Synthesized feedback and simulated PWM (LOUD)


A trick I picked up on how to make feedback type sounds without actually using feedback. 

The Scale module mixes the voice with an Offset that is being modulated at audio rate. Lowering the Amount knob allows the modulated voice to break through more resulting in what sounds like feedback. With the Saturation maxed out the modulated voice ends up only being audible on the edges of the cycle which has an unusual sound. 

Also worth noting is the Pulse Width Modulation that's achieved by raising and lowering the Offset amount.

Comments

  • Cool idea! Love it!

  • edited July 1

    Ooh 😮 me likes!

    edit: I get how it works now, really cool idea! 👍

    now to try this with audio!

  • Impressive, bravo

  • Every now and then a thread like this will pop up and inspire some modular exploration and experimentation.


    Thank you @Johnisfaster

  • Its pretty neat right? Even if you’re not shooting for a feedback sound its really neat how the modulation gets shoved to the edges of the cycle.

    This trick was used on Ventolin :)


  • Man that PWM with the offset sounds so freakin good. The slight curve makes it warmer than a square.

  • Yours definitely sounds better than the screechy Aphex Twin siren 😉

  • I haven’t even tried (too much work, little stamina left), but I took a reference pic so far


    and here’s some unwarranted thoughts:

    DC offset is all over the place, it’s kind of the point I know, but what would result of filtering off zero frequencies at the end ? (HPF24 at minimum freq).., Does it still roar?

    Using WT instead of simple OSC

    Or FM operator (boom!!)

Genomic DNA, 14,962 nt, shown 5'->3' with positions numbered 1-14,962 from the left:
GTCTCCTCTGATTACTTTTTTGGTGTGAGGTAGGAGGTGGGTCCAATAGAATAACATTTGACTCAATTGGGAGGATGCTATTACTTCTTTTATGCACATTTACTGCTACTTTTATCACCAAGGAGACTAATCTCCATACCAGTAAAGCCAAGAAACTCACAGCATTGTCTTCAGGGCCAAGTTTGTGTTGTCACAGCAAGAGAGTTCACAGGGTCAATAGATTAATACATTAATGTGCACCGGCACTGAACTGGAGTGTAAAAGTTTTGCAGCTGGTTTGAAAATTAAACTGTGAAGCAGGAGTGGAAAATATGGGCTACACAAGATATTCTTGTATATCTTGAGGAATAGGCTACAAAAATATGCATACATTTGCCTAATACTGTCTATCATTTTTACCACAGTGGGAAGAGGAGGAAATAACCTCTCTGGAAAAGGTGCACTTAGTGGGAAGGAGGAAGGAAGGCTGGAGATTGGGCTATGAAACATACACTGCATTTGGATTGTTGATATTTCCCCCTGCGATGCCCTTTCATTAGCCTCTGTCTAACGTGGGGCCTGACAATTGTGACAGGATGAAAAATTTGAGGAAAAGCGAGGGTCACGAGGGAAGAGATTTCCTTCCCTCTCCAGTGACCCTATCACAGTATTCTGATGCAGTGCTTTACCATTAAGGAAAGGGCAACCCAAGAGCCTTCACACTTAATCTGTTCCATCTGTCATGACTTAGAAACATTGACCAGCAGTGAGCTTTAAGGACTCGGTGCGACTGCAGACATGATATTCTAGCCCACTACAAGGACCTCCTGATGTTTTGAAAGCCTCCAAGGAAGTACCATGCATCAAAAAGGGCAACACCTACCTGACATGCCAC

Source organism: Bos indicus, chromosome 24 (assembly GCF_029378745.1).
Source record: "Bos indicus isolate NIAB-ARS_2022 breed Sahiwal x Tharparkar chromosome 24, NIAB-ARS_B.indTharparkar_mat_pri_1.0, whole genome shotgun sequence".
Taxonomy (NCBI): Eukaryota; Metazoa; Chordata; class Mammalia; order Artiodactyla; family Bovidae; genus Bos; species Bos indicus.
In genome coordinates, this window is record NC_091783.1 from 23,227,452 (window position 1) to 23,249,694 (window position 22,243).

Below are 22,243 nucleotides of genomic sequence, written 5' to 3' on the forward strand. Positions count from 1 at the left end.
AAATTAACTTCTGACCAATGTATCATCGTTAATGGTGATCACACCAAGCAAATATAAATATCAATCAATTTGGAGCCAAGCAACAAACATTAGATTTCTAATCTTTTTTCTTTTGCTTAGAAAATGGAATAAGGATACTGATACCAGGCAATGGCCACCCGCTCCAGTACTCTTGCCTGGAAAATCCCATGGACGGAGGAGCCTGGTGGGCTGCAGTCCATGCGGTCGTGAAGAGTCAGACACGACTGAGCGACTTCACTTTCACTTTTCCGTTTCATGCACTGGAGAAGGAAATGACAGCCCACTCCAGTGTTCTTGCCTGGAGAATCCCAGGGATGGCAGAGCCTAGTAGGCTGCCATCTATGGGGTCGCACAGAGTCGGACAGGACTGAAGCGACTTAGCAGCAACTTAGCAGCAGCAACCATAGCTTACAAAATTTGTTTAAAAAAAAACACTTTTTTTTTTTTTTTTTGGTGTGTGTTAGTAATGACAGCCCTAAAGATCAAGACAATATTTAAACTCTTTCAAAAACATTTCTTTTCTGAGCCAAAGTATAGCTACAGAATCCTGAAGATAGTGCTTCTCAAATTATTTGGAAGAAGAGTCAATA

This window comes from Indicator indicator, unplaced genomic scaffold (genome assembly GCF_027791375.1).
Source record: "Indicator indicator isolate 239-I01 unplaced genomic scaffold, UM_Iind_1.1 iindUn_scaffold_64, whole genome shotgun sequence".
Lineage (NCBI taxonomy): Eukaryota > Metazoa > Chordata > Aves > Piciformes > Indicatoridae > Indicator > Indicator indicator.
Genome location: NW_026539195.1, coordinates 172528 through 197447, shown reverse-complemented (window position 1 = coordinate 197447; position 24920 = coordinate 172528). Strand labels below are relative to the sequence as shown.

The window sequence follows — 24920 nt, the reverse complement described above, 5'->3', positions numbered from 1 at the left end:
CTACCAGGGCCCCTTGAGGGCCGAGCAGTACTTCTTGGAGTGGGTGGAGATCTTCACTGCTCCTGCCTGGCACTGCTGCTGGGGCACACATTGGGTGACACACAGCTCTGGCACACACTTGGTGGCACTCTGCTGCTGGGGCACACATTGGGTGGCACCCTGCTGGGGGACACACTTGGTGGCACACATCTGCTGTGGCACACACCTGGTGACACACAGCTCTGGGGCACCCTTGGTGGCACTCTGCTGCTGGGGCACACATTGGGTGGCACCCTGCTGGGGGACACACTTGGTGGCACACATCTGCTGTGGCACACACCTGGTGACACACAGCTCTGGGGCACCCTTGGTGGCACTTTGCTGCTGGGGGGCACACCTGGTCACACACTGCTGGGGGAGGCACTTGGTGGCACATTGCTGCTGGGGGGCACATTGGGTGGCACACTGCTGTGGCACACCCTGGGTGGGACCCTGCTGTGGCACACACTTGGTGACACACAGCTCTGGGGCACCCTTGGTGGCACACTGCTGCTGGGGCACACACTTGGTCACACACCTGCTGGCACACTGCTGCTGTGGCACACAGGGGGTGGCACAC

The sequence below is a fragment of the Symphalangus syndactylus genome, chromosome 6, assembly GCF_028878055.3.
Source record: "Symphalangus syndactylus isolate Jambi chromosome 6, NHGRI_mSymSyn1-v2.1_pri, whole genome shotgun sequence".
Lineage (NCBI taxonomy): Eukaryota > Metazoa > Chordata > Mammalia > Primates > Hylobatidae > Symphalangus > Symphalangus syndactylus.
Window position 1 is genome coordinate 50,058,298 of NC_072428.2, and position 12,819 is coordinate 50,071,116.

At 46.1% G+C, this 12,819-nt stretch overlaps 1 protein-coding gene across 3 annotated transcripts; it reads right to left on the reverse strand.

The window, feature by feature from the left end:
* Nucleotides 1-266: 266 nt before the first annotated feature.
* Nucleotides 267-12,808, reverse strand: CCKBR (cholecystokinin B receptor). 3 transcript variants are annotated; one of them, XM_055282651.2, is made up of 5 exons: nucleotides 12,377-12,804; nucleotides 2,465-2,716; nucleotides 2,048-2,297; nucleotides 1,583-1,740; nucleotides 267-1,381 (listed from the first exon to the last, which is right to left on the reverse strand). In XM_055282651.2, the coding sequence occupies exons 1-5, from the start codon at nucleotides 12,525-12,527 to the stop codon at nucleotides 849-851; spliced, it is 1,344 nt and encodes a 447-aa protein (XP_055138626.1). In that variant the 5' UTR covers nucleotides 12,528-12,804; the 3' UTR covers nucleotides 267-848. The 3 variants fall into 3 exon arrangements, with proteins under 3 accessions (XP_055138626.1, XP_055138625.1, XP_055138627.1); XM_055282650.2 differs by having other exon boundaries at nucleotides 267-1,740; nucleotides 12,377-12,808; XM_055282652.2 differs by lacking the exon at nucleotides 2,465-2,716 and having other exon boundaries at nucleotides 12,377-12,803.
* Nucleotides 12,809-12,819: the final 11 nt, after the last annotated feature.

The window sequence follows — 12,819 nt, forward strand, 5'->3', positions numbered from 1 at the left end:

Using audio like a flexi (gotta try that amen break)

    What about two (or more) scale+offsets

    And cross modulating these?


    Before I even try anything I need to slsp a limiter and DC remover at the end

  • Cutting off the offset with a highpass filter doesn’t seem to alter the sound in any noticable way.

    i wonder about DC offsets being in the mix sometimes. Is there a reason it shouldn’t be done? My thinking is if it sounds good it is good but I don’t know if theres a technical reason behind it.

  • 20 years ago I’d listen to Ventolin like it was just another song. Now I can only take about a minute. It sounds neat though, just kinda hurts.

  • I think the main reason is it blows your speakers, and can’t be good for eardrums either if you’re on phones

  • Amps usually have multiple DC cut filters on board so the speakers should be safe, same on iDevices (plus some DSP in place).

    Things might be different when using a headphones jack because iDevices have DC coupled outputs indeed and your headphones might suffer from DC offset, including distortion because of the nonlinear behaviour of the transducers.

  • That's what I don't get though. It's safe for an amp to go +/-1 at audio rate but it's somehow bad if it's lfo or fixed?

  • If a DC coupled power amp delivered a substantial DC offset to the loudspeaker, that would put constant high power on the bass speaker's voice coil that you don't hear. You would only see the speaker membrane constantly moved outwards or inwards. That's the risk: High power but you hear nothing. It could burn the voce coil if DC-induced power is high enough, and you might wonder what happened.

  • edited July 3